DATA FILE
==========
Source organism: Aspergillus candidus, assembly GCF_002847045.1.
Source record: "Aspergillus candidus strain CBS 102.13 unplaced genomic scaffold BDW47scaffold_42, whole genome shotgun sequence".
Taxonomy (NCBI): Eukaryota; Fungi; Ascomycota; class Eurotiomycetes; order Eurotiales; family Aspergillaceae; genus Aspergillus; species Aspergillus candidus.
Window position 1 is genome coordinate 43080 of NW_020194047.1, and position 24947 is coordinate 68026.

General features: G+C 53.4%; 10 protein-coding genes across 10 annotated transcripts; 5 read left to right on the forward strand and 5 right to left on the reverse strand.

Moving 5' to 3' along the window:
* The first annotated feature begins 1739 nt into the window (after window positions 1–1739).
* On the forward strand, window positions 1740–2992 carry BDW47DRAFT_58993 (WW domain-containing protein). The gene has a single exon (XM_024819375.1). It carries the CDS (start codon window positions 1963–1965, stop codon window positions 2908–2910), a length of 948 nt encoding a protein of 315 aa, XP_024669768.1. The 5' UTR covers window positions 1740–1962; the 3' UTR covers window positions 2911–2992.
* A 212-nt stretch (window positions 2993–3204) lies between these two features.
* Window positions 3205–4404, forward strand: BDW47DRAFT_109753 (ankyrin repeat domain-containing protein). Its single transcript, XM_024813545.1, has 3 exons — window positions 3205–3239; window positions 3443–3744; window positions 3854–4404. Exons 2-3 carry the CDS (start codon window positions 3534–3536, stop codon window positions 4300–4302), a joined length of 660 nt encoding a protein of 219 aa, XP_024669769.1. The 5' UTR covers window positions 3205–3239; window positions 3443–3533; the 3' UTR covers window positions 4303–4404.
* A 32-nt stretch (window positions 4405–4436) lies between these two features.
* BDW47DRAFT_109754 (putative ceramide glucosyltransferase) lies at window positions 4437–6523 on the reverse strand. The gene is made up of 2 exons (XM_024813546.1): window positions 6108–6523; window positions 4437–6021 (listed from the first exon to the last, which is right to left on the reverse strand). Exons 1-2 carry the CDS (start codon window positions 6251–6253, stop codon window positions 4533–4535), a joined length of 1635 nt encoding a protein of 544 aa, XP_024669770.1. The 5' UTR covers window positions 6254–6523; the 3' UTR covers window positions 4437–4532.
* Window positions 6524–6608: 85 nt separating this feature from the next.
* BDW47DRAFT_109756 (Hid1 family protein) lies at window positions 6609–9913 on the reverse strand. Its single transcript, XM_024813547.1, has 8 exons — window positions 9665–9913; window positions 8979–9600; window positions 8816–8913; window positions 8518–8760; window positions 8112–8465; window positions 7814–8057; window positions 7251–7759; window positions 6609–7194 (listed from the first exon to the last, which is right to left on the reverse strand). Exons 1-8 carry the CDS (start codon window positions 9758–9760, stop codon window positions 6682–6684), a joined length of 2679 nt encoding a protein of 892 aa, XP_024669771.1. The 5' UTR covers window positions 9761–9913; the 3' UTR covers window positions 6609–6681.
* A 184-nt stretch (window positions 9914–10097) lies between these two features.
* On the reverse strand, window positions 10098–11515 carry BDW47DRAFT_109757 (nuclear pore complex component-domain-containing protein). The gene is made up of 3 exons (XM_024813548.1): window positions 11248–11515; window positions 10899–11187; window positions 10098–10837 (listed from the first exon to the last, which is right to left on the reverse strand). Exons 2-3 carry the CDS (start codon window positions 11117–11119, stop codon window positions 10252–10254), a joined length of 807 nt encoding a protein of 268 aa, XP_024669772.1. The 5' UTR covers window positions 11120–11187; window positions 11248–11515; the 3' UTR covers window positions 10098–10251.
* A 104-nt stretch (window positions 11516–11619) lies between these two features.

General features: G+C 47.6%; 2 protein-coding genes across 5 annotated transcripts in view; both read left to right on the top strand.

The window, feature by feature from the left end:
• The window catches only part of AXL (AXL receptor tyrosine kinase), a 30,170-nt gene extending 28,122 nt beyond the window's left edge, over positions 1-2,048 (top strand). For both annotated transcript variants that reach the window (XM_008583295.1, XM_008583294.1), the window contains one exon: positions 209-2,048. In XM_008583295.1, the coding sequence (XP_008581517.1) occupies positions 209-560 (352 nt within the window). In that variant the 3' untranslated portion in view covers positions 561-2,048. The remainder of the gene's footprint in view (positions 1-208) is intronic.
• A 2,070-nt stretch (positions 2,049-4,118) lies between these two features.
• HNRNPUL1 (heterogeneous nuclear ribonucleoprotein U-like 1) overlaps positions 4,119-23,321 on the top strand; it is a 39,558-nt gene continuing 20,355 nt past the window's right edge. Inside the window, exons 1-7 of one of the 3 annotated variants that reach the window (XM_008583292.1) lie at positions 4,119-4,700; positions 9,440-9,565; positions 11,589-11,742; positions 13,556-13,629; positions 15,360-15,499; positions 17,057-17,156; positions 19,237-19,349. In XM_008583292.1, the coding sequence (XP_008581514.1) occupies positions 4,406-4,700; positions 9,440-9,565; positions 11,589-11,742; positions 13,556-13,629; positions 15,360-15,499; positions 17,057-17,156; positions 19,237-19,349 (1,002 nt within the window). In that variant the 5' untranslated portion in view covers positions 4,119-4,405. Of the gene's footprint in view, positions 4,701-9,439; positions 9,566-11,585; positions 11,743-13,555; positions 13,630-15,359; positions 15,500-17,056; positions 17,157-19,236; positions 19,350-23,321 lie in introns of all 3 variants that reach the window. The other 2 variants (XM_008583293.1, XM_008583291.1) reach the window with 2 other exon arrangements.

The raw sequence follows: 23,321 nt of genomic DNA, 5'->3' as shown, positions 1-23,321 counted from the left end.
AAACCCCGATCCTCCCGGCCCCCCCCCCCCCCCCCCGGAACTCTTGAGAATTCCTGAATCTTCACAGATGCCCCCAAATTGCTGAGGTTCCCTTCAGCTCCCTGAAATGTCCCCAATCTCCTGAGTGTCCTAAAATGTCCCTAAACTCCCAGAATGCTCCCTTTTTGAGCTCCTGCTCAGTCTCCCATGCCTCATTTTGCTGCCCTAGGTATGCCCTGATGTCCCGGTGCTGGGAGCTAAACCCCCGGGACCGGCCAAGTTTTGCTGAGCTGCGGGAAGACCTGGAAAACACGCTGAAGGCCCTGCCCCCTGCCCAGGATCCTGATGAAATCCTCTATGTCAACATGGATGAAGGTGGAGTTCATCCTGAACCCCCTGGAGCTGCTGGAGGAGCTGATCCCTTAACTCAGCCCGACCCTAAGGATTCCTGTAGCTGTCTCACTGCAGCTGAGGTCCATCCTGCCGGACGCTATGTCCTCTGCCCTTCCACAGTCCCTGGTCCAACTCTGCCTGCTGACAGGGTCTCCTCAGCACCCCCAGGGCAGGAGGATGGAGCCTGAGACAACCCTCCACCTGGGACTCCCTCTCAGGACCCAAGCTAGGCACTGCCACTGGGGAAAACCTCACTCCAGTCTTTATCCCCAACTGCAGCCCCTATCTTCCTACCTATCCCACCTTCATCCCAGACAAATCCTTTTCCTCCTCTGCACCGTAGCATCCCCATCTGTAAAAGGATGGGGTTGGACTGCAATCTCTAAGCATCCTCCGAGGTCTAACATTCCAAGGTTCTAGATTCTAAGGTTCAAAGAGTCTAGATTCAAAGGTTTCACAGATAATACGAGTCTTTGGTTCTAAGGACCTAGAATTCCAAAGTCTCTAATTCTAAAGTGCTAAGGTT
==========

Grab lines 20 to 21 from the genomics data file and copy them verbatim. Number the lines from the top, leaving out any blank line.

• The window catches only part of AXL (AXL receptor tyrosine kinase), a 30,170-nt gene extending 28,122 nt beyond the window's left edge, over positions 1-2,048 (top strand). For both annotated transcript variants that reach the window (XM_008583295.1, XM_008583294.1), the window contains one exon: positions 209-2,048. In XM_008583295.1, the coding sequence (XP_008581517.1) occupies positions 209-560 (352 nt within the window). In that variant the 3' untranslated portion in view covers positions 561-2,048. The remainder of the gene's footprint in view (positions 1-208) is intronic.
• A 2,070-nt stretch (positions 2,049-4,118) lies between these two features.